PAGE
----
It's hard to find anything to dislike in the February employment report.
You may have seen the chart below, which shows what appears to be an alarming divergence between the official jobless claims numbers and the Challenger survey's measure of job cut announcements. We should say at the outset that the chart makes the fundamental mistake of comparing the unadjusted Challenger data with the seasonally adjusted claims data.
Back in the dim and increasingly distant past the semi-annual Monetary Policy Testimony--previously known as the Humphrey-Hawkins--used to be something of an event. Today's Testimony, however, is most unlikely to change anyone's opinion of the likely pace and timing of Fed action.
Judging from our inbox, economy bulls are pinning a great deal of hope on the idea that the collapse in the Help Wanted Online index is misleading, because the index is subject to distortions caused by shifts in pricing behavior in the online job advertising business. These distortions were analyzed in a recent Fed paper--click here to read on the Fed's website-- which makes a convincing case that at least some of the decline in the HWOL over the past half-year represents a change in recruiters' behavior rather than slowing in labor demand.
Chair Yellen has become quite good at not giving much away at her semi-annual Monetary Policy Testimony.
If you had only the NFIB survey of small businesses as your guide to the state of the business sector, you'd be blissfully unaware that the economic commentariat right now is obsessed with the potential hit from the trade tariffs, actual and threatened.
The FOMC did mostly what was expected yesterday, though we were a bit surprised that the single rate hike previously expected for next year has been abandoned.
It's hard to know what will stop the correction in the stock market, but we're pretty sure that robust economic data--growth, prices and/or wages--over the next few weeks would make things worse.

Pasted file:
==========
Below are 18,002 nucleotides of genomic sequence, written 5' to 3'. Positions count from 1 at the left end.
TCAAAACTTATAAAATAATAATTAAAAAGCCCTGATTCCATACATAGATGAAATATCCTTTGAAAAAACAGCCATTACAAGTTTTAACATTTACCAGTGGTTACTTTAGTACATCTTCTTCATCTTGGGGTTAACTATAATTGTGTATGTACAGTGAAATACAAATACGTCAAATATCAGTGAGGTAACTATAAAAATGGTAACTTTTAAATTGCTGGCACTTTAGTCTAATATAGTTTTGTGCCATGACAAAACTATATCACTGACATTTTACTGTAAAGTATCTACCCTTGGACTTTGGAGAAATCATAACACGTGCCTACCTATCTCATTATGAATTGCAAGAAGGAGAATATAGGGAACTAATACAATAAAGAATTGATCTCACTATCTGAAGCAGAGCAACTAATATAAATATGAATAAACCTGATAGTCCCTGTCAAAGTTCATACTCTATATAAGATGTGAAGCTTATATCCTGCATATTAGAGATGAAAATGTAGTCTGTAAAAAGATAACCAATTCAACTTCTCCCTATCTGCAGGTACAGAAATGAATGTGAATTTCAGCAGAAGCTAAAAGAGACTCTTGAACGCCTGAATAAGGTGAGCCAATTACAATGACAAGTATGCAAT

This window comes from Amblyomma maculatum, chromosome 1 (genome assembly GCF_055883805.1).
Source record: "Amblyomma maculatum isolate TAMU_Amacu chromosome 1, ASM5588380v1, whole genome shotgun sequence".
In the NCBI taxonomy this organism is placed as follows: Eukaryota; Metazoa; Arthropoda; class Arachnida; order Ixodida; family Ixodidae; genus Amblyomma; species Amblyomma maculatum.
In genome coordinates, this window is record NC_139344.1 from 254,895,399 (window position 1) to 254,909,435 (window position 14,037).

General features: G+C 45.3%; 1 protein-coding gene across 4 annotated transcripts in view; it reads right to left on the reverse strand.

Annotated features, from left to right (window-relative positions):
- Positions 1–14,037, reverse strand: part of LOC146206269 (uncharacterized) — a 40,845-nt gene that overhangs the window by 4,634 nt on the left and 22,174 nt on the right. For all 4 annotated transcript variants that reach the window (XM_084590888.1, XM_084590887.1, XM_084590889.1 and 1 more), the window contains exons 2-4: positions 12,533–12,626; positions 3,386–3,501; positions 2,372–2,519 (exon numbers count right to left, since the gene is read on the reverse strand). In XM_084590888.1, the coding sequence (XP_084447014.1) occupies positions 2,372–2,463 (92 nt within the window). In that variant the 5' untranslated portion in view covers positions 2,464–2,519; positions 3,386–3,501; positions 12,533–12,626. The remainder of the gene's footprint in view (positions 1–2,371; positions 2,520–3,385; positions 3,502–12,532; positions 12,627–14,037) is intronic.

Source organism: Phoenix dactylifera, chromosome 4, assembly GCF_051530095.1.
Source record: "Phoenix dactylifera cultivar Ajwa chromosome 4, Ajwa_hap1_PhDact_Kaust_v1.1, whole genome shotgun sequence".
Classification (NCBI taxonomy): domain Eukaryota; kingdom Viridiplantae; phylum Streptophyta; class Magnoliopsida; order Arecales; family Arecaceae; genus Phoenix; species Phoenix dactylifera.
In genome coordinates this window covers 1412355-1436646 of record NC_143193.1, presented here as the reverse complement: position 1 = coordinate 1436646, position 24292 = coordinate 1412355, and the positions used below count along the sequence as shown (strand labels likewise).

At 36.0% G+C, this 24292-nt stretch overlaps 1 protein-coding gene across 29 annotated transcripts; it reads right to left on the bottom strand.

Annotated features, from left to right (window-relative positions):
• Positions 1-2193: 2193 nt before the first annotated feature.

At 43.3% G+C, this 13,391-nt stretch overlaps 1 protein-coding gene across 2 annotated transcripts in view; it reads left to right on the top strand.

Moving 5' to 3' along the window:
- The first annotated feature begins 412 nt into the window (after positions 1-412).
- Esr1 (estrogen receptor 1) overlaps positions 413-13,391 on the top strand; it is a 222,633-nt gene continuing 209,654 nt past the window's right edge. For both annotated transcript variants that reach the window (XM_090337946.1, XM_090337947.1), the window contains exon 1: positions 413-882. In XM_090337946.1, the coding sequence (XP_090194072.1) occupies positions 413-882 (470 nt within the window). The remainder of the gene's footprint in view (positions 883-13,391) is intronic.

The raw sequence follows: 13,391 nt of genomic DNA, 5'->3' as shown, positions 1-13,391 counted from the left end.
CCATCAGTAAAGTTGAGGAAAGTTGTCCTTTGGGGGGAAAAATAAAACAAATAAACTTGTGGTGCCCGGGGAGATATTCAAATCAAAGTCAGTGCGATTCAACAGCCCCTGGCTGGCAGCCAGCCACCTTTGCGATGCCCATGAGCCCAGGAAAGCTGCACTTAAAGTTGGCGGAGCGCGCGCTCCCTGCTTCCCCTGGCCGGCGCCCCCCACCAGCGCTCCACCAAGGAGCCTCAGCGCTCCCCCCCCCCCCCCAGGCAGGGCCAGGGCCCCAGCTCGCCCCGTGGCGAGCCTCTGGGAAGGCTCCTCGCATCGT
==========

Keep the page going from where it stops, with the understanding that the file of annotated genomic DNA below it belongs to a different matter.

As far as we can tell, most forecasters expect the impact of fiscal stimulus this year to be gradual, with perhaps most of the boost to growth coming next year. At this point, with no concrete proposals either from the new administration or Congress, anything can happen, and we can't rule out the idea of a slow roll-out of tax cuts and spending increases.
To the extent that markets bother with the NFIB survey at all, most of the attention falls on the labor market numbers. But these data--hiring, compensation, jobs hard-to-fill--haven't changed much in recent months, and in any event most of them are released the week before the main survey, which appeared yesterday. The message from the labor data is unambiguous: Hiring remains very strong, employers are finding it very difficult to fill open positions, and compensation costs are accelerating.
Our forecast for a 0.3% increase in the September core PPI, slightly above the underlying trend, is even more tentative than usual.
In theory, the headline labour market data in France should be a source of comfort and support for the new government.
With rates now certain to rise this week, the real importance of the employment picture is what it says about the timing of the next hike. To be clear, we think the Fed will raise rates again in June, and will at that meeting add another dot to the plot, making four hikes this year.
We argued a couple of weeks ago that the stock market could suffer a relapse, on the grounds that valuations hadn't fallen far enough from their peak to reflect the extent of the hit to the economy; that hopes for an early re-opening were likely to prove forlorn; and that investors were likely to be spooked by the incoming coronavirus data.
The 0.242% increase in the January core CPI left the year-over-year rate at 2.3% for the third straight month.
We're not expecting drama from Chair Yellen's semi-annual Monetary Policy Testimony in the Senate today. Dr. Yellen will want to keep alive the idea of a rate hike next month, but she will not signal that action is likely, given the continuing lack of clarity on the path of fiscal policy.
The core CPI rose only 0.1% in May, marking the fourth straight soft reading.
On all accounts, growth in France has been modest in the past six-to-12 months, but in relative terms, the French economy is slowly but surely asserting itself as one of the key engines of growth in the EZ.
The key labor market numbers from the monthly NFIB survey of small businesses are released ahead of the main report, due today.
Retail sales have consistently disappointed markets this year, but investors' concerns are misplaced. The rate of growth of core sales has slowed because the strength of the dollar has pushed down the prices of an array of imported consumer goods, and people appear to have spent a substantial proportion of the saving on services.